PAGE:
Understanding. I believe that’s all any of us wants. “Mommy, look! Watch! Are you watching?” a child cries. She wants witness to her world, her experience. That’s all. I see the same frustration in my child when he breaks down into his own rage, furious at some main point I am missing. He is frustrated to breaking; he only wants me to know how he sees things. Once my son and I expressed to each other our dearest wish; that each could know fully what the others’ perspective was. We imagined being able to ‘plug in’ to each others’ thoughts. If only we could merely touch the other and receive all of that in one dose. If only we could skip all this tedious, human nonsense of explaining and just be understood already! Elihu and I joke about it when we’re in the midst of a struggle to understand each other. I place my hand on his cheek and say ‘oh, now I get it’, and he laughs. It’s our private thing. We get it. I know how important it is that I understand him. And so I try.
One problem I have with my method – and I’m working on it! – is that I often interrupt my partner, trying to interject what I believe to be the word he is searching for. It’s simply my over-zealous way of trying to show that I get it, but 99% of the time it’s achieving the opposite effect. Remembering my own desperate need to be understood (is that not the crux of this blog?) I must hold my tongue, hold my breath and just listen. Yeah, I’m working on it, but I’m not great at it. I wish to give others what I would have them give me. Witness. Respect and understanding for their side, even if I don’t agree. I just want to know how they feel, why they feel what they do. At the same time, I must also accept that for many people it is not important that they be understood by all. Good for them. It’s gotta be a freer place to live. Nevertheless, I myself wish to live in mutual understanding with the people in my life.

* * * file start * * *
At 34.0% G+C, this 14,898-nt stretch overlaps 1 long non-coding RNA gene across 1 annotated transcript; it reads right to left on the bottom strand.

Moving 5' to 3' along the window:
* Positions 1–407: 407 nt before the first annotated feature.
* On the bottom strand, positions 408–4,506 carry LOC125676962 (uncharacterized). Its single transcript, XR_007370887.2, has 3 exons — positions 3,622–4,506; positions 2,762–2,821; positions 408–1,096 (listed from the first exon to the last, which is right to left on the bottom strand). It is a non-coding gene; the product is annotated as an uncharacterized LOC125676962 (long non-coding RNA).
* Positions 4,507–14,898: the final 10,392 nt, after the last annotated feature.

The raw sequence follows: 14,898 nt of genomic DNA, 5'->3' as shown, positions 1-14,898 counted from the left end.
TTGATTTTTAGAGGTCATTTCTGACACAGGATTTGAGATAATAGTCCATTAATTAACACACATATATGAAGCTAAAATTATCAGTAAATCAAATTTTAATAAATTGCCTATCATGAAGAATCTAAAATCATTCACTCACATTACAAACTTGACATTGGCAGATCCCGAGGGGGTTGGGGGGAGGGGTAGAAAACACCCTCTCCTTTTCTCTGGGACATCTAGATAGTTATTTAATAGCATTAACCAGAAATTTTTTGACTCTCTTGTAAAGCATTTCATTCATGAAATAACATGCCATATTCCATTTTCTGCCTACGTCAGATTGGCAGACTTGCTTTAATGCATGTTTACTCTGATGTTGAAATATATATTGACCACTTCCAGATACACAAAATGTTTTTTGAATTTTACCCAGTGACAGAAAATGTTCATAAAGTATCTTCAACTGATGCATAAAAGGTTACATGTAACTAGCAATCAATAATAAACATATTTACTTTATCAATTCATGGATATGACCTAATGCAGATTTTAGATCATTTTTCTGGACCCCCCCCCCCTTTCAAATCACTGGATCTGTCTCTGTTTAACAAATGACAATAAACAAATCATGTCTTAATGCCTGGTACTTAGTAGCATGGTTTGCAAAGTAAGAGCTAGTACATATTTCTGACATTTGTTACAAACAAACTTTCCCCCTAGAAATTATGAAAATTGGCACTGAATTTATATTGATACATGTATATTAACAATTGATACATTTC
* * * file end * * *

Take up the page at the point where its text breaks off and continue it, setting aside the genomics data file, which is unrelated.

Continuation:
Many people have encouraged me to summon my rage when dealing with my near-ex in his unfair treatment of our son and me. There are moments when I do go there, but I would rather not. I just want acknowledgment, fair treatment. It’s hard to let go of something when it’s so fundamental to you. Maybe, like all the anger I’ve chosen to let go of, I should just finally let go of my greatest wish: that he himself feel remorse for his transgressions and as a result treat us better. But once again, it’s not important to him. Perhaps knowing what I want – and accepting that I may never get it – is the healthiest way to go. Perhaps. Again, working on it.
Last weekend Fareed came to visit. Somehow he seemed different. Disconnected – more than usual. He wore the stoneface more consistently. It wasn’t as a reaction to anything I was doing or saying, it was just there. Fareed seemed swallowed up by his own life. He seemed unhappy, or at least not content. I don’t mean to presume, but I just feel that something is amiss with him these days. Perhaps he too is realizing some things in his own inner life aren’t working. I don’t know. But I hope that he can find his way out. I don’t wish the partner I’ve shared half my life with to live the rest of his adrift, upset, imprisoned.
In fact, my wish tonight is that we may all be granted the vision to see what makes the bars of our own prisons that we may dissolve them and live freely in the worlds beyond…